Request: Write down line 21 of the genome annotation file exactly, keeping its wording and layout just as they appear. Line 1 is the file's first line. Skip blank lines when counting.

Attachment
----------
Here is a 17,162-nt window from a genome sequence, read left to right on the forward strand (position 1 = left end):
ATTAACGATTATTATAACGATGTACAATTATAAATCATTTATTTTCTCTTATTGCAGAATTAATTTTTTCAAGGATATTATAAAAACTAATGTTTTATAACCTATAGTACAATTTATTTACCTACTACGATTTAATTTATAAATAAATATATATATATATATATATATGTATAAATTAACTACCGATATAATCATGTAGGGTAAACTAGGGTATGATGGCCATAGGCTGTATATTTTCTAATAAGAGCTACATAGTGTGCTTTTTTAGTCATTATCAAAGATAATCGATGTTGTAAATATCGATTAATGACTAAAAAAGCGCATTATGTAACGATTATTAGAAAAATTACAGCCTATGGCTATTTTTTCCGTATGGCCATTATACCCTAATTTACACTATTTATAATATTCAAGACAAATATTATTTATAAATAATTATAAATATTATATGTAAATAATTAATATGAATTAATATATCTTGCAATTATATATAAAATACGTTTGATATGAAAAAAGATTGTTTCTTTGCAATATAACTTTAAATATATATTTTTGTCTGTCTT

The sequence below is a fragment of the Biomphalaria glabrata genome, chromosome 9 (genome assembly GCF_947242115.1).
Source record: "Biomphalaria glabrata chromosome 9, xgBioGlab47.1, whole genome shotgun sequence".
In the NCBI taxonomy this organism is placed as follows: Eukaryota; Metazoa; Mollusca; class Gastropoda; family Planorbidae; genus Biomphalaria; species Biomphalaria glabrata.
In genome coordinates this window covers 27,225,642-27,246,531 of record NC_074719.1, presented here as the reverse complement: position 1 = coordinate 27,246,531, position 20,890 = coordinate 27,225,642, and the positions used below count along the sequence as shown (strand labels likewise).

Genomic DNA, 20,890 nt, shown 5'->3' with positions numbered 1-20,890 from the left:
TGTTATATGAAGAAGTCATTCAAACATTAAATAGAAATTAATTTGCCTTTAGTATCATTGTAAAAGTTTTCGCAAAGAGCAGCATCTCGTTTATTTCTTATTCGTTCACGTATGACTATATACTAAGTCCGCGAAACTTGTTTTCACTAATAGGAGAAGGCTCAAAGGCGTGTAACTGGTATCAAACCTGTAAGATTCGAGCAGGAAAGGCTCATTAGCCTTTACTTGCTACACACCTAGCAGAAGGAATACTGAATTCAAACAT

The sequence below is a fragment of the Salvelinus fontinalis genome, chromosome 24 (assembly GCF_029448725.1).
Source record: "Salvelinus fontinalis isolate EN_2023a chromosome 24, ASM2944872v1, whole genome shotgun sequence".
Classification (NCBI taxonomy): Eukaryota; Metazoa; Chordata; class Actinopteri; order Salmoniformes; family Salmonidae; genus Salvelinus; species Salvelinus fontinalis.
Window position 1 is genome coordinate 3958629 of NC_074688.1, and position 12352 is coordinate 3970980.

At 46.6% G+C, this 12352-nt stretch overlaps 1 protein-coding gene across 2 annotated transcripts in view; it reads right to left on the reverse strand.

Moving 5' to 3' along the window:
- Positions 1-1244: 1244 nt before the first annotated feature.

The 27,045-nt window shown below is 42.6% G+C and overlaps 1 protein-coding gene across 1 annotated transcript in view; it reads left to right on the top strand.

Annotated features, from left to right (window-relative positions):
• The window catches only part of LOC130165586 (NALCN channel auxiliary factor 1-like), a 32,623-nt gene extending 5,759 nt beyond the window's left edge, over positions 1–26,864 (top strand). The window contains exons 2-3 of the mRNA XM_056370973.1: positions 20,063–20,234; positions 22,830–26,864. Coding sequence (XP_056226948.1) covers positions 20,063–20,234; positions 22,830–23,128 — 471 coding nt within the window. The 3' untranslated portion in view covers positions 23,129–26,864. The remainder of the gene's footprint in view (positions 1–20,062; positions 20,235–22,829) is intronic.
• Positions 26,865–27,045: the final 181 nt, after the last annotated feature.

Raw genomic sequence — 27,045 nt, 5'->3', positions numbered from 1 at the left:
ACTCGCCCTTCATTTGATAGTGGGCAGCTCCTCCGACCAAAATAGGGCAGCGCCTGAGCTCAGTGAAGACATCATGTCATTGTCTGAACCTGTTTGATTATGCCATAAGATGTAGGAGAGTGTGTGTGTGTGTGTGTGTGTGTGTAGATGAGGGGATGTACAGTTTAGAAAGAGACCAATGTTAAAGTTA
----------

ACTCGCCCTTCATTTGATAGTGGGCAGCTCCTCCGACCAAAATAGGGCAGCGCCTGAGCTCAGTGAAGACATCATGTCATTGTCTGAACCTGTTTGATTATGCCATAAGATGTAGGAGAGTGTGTGTGTGTGTGTGTGTGTGTGTAGATGAGGGGATGTACAGTTTAGAAAGAGACCAATGTTAAAGTTA